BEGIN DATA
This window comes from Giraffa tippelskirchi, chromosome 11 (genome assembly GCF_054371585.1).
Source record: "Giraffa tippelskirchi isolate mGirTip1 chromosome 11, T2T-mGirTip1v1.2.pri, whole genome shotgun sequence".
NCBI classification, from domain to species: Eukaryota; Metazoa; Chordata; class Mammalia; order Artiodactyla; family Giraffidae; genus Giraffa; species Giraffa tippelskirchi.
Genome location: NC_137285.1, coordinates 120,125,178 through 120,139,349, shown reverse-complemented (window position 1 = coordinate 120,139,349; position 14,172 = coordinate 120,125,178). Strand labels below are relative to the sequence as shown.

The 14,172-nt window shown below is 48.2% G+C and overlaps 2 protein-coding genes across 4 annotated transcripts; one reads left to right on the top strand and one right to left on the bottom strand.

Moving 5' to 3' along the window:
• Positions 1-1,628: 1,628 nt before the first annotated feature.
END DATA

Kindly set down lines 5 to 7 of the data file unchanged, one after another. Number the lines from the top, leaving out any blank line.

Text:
The 14,172-nt window shown below is 48.2% G+C and overlaps 2 protein-coding genes across 4 annotated transcripts; one reads left to right on the top strand and one right to left on the bottom strand.

Moving 5' to 3' along the window:
• Positions 1-1,628: 1,628 nt before the first annotated feature.